The most important determinant of movement out of low pay seems to be job tenure. Low-paid men who have been in their current job for five and ten years are over 80 per cent more likely to move out of low pay than are those who have only been in their current job for less than two years.

Table 4
Group   10 years of labour market experience
    Direct job changes Out of work between jobs
  Entering labour market for first time Move at 5 years, 5 years tenure Move at 10 years, 0 years tenure Move at 5 years, 5 years tenure Move at 10 years, 0 years tenure
Men          
No qualifications 41.8 3.8 3.8 6.8 10.0
School only qualifications 33.3 4.0 4.2 7.2 6.6
Other further qualifications 15.7 1.6 1.6 3.3 3.7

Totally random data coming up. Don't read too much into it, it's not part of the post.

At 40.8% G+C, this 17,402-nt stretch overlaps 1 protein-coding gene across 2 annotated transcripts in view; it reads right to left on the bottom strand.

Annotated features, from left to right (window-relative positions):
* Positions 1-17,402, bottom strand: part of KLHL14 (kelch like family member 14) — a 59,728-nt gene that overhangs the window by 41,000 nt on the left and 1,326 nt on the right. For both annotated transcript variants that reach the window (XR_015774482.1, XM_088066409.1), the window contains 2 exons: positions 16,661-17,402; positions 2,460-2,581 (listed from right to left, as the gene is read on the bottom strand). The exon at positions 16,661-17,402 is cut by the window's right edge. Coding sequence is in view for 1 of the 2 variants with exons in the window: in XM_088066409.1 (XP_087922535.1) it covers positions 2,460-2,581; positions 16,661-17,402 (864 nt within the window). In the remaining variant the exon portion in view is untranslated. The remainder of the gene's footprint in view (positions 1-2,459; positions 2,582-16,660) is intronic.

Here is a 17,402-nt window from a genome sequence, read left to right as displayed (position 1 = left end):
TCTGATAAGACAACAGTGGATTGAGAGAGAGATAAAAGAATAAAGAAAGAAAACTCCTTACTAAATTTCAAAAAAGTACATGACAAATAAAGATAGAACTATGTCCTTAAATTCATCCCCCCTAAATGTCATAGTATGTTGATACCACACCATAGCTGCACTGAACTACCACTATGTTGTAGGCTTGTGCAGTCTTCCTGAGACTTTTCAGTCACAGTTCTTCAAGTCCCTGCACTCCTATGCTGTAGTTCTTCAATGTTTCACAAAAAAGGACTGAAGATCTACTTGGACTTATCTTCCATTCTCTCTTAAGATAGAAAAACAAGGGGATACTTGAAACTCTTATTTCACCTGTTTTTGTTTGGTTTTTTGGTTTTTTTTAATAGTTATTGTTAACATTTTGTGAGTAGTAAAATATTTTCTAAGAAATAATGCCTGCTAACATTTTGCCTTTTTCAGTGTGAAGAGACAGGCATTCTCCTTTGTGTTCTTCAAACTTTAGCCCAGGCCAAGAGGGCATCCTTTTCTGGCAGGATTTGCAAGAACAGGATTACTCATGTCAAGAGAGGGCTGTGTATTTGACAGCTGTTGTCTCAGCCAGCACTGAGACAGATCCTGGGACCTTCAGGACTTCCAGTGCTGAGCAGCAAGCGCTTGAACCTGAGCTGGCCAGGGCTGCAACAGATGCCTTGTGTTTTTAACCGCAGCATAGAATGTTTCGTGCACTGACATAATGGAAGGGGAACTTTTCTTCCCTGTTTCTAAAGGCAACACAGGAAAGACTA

College qualifications 3.4 1.0 1.0 1.7 1.7
           
Women          
No qualifications 35.6 13.7 19.4 20.9 21.2
School only qualifications 35.7 6.3 8.3 17.6 13.2
Other further qualifications 21.4 3.8 9.6 7.8 13.7
College qualifications 8.2 0.7 1.3 3.3 4.4

Lifetime wage growth and job tenure 

The effects of length of job tenure are exemplified in Table 4 which is based on statistical simulations to look at the effects of work experience and job tenure on pay. In the table low pay is defined as a wage level below half median earnings. Low pay is quite prevalent across the working population in the sense that a substantial proportion of workers will be in low pay at the start of their working lives. However, some groups of workers also face an unusually high probability of being in low pay over their entire working lives, particularly low qualified women.

Qualification level is important for determining both the prevalence and continued likelihood of low pay. For example, the simulations suggest that over 40 per cent of men with no qualifications will be in low pay at the start of their working lives, while only just over 3 per cent of college-educated men will be low paid.